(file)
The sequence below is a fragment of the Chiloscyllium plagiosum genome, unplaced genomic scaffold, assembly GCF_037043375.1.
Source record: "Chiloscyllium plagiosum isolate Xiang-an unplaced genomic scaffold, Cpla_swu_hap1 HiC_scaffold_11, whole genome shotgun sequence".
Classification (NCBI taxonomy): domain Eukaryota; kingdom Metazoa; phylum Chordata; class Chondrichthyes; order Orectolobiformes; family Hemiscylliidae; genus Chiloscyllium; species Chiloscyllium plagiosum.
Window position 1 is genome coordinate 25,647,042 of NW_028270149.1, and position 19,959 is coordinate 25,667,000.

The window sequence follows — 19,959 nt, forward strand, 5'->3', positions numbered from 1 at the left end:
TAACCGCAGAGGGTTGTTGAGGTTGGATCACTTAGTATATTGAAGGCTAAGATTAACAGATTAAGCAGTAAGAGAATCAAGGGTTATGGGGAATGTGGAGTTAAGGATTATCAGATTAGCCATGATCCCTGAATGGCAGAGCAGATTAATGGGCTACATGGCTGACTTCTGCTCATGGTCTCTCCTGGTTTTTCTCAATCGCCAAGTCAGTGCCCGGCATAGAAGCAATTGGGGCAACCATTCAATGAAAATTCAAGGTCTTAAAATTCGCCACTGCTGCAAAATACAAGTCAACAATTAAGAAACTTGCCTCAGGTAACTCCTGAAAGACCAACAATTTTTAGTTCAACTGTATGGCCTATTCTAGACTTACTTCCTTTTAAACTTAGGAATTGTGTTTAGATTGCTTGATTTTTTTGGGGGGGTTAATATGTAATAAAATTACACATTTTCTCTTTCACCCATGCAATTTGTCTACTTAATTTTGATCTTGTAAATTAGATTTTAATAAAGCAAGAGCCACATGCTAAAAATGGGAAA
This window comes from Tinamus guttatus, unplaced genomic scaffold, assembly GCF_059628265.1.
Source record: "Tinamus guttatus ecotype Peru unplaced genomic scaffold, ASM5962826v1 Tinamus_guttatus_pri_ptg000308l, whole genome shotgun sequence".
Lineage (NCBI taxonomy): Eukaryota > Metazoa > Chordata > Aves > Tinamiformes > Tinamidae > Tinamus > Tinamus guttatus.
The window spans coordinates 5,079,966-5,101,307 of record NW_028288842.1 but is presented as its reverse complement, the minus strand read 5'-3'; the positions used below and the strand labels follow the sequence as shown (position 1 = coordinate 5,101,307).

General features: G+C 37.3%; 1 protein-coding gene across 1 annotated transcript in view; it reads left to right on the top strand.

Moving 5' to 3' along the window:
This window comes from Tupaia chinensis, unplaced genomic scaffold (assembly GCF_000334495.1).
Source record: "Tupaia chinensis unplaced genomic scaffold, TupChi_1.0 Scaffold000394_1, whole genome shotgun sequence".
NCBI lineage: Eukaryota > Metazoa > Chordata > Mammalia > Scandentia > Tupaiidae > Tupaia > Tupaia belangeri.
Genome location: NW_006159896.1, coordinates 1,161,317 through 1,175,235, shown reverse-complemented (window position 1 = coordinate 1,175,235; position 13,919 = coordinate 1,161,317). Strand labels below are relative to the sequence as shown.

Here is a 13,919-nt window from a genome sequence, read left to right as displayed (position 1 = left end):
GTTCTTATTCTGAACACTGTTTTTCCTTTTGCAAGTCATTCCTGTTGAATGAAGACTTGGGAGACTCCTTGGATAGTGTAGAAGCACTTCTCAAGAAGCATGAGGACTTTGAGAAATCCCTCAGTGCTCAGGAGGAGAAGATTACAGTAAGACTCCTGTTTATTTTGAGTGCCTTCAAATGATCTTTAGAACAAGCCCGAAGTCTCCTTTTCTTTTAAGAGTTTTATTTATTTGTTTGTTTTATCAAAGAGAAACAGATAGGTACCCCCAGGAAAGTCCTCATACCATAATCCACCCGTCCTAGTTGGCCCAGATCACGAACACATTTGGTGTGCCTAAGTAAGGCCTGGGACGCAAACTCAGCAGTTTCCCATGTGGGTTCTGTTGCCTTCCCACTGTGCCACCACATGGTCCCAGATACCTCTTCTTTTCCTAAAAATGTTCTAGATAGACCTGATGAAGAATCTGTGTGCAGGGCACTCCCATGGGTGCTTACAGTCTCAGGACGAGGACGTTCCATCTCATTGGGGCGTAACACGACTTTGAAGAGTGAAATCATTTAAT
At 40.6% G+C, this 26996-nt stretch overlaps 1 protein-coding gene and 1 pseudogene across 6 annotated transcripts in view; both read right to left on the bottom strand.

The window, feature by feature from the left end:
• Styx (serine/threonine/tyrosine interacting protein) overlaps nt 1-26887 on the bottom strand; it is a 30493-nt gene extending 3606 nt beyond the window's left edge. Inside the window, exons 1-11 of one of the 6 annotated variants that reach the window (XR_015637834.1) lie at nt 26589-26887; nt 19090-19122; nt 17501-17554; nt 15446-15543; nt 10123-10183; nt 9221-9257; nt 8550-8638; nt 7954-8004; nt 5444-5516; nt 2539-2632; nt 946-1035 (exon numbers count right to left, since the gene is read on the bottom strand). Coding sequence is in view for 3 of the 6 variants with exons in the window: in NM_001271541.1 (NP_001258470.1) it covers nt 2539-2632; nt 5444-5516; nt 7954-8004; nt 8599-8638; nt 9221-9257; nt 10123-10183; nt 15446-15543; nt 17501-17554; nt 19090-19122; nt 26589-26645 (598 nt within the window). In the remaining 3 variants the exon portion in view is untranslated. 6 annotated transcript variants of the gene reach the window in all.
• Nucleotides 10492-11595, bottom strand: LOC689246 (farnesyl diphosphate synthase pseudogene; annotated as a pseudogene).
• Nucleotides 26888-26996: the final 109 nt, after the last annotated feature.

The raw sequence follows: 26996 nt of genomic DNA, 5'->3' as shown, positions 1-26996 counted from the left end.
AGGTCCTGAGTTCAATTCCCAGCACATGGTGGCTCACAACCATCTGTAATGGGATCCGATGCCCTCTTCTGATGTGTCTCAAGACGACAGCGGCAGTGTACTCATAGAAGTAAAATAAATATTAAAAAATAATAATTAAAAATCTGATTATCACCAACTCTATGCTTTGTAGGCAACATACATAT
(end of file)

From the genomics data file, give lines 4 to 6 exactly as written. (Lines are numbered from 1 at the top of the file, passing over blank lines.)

Window position 1 is genome coordinate 25,647,042 of NW_028270149.1, and position 19,959 is coordinate 25,667,000.

The window sequence follows — 19,959 nt, forward strand, 5'->3', positions numbered from 1 at the left end:
TAACCGCAGAGGGTTGTTGAGGTTGGATCACTTAGTATATTGAAGGCTAAGATTAACAGATTAAGCAGTAAGAGAATCAAGGGTTATGGGGAATGTGGAGTTAAGGATTATCAGATTAGCCATGATCCCTGAATGGCAGAGCAGATTAATGGGCTACATGGCTGACTTCTGCTCATGGTCTCTCCTGGTTTTTCTCAATCGCCAAGTCAGTGCCCGGCATAGAAGCAATTGGGGCAACCATTCAATGAAAATTCAAGGTCTTAAAATTCGCCACTGCTGCAAAATACAAGTCAACAATTAAGAAACTTGCCTCAGGTAACTCCTGAAAGACCAACAATTTTTAGTTCAACTGTATGGCCTATTCTAGACTTACTTCCTTTTAAACTTAGGAATTGTGTTTAGATTGCTTGATTTTTTTGGGGGGGTTAATATGTAATAAAATTACACATTTTCTCTTTCACCCATGCAATTTGTCTACTTAATTTTGATCTTGTAAATTAGATTTTAATAAAGCAAGAGCCACATGCTAAAAATGGGAAA